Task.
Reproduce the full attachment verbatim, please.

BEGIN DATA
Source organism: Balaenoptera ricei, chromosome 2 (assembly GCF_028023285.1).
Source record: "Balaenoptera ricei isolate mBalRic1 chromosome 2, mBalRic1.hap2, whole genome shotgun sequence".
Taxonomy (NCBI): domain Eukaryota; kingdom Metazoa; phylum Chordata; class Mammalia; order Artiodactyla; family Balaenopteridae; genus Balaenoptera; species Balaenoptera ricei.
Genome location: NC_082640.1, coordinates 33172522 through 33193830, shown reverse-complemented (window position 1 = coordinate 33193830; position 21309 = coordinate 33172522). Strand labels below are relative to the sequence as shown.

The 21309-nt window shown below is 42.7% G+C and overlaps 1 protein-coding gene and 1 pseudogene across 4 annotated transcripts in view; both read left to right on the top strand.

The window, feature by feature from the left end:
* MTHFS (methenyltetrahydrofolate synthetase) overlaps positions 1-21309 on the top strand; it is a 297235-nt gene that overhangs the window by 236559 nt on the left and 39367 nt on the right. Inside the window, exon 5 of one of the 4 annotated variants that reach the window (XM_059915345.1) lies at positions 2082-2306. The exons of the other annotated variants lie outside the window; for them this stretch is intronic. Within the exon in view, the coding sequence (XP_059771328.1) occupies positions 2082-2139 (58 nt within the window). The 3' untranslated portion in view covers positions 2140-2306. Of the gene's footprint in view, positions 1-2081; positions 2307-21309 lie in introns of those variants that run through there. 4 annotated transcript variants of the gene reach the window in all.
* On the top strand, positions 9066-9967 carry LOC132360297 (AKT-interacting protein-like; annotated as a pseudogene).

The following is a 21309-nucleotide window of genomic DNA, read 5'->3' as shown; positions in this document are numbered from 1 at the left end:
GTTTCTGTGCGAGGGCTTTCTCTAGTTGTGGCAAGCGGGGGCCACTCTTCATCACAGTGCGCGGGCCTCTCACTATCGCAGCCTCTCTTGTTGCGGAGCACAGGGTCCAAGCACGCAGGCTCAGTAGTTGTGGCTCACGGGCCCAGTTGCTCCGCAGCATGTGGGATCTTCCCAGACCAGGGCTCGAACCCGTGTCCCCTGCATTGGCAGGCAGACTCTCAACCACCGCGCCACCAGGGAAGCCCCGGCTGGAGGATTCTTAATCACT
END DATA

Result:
Source organism: Balaenoptera ricei, chromosome 2 (assembly GCF_028023285.1).
Source record: "Balaenoptera ricei isolate mBalRic1 chromosome 2, mBalRic1.hap2, whole genome shotgun sequence".
Taxonomy (NCBI): domain Eukaryota; kingdom Metazoa; phylum Chordata; class Mammalia; order Artiodactyla; family Balaenopteridae; genus Balaenoptera; species Balaenoptera ricei.
Genome location: NC_082640.1, coordinates 33172522 through 33193830, shown reverse-complemented (window position 1 = coordinate 33193830; position 21309 = coordinate 33172522). Strand labels below are relative to the sequence as shown.

The 21309-nt window shown below is 42.7% G+C and overlaps 1 protein-coding gene and 1 pseudogene across 4 annotated transcripts in view; both read left to right on the top strand.

The window, feature by feature from the left end:
* MTHFS (methenyltetrahydrofolate synthetase) overlaps positions 1-21309 on the top strand; it is a 297235-nt gene that overhangs the window by 236559 nt on the left and 39367 nt on the right. Inside the window, exon 5 of one of the 4 annotated variants that reach the window (XM_059915345.1) lies at positions 2082-2306. The exons of the other annotated variants lie outside the window; for them this stretch is intronic. Within the exon in view, the coding sequence (XP_059771328.1) occupies positions 2082-2139 (58 nt within the window). The 3' untranslated portion in view covers positions 2140-2306. Of the gene's footprint in view, positions 1-2081; positions 2307-21309 lie in introns of those variants that run through there. 4 annotated transcript variants of the gene reach the window in all.
* On the top strand, positions 9066-9967 carry LOC132360297 (AKT-interacting protein-like; annotated as a pseudogene).

The following is a 21309-nucleotide window of genomic DNA, read 5'->3' as shown; positions in this document are numbered from 1 at the left end:
GTTTCTGTGCGAGGGCTTTCTCTAGTTGTGGCAAGCGGGGGCCACTCTTCATCACAGTGCGCGGGCCTCTCACTATCGCAGCCTCTCTTGTTGCGGAGCACAGGGTCCAAGCACGCAGGCTCAGTAGTTGTGGCTCACGGGCCCAGTTGCTCCGCAGCATGTGGGATCTTCCCAGACCAGGGCTCGAACCCGTGTCCCCTGCATTGGCAGGCAGACTCTCAACCACCGCGCCACCAGGGAAGCCCCGGCTGGAGGATTCTTAATCACT